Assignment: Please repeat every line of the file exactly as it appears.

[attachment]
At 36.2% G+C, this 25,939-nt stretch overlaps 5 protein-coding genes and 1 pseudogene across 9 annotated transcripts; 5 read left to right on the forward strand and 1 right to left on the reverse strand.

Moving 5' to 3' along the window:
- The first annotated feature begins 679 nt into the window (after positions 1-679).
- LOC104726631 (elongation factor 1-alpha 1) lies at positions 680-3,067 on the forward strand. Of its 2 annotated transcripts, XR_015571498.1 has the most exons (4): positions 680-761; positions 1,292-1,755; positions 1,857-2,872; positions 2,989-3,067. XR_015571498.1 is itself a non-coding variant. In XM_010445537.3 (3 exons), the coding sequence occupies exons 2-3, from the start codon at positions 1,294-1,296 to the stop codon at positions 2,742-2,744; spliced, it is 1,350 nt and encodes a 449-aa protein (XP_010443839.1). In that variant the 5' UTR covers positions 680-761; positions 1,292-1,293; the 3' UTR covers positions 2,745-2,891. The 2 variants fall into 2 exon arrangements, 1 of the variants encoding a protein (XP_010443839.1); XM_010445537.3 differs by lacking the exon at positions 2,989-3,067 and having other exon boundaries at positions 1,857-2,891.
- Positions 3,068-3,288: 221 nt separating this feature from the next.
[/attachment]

At 36.2% G+C, this 25,939-nt stretch overlaps 5 protein-coding genes and 1 pseudogene across 9 annotated transcripts; 5 read left to right on the forward strand and 1 right to left on the reverse strand.

Moving 5' to 3' along the window:
- The first annotated feature begins 679 nt into the window (after positions 1-679).
- LOC104726631 (elongation factor 1-alpha 1) lies at positions 680-3,067 on the forward strand. Of its 2 annotated transcripts, XR_015571498.1 has the most exons (4): positions 680-761; positions 1,292-1,755; positions 1,857-2,872; positions 2,989-3,067. XR_015571498.1 is itself a non-coding variant. In XM_010445537.3 (3 exons), the coding sequence occupies exons 2-3, from the start codon at positions 1,294-1,296 to the stop codon at positions 2,742-2,744; spliced, it is 1,350 nt and encodes a 449-aa protein (XP_010443839.1). In that variant the 5' UTR covers positions 680-761; positions 1,292-1,293; the 3' UTR covers positions 2,745-2,891. The 2 variants fall into 2 exon arrangements, 1 of the variants encoding a protein (XP_010443839.1); XM_010445537.3 differs by lacking the exon at positions 2,989-3,067 and having other exon boundaries at positions 1,857-2,891.
- Positions 3,068-3,288: 221 nt separating this feature from the next.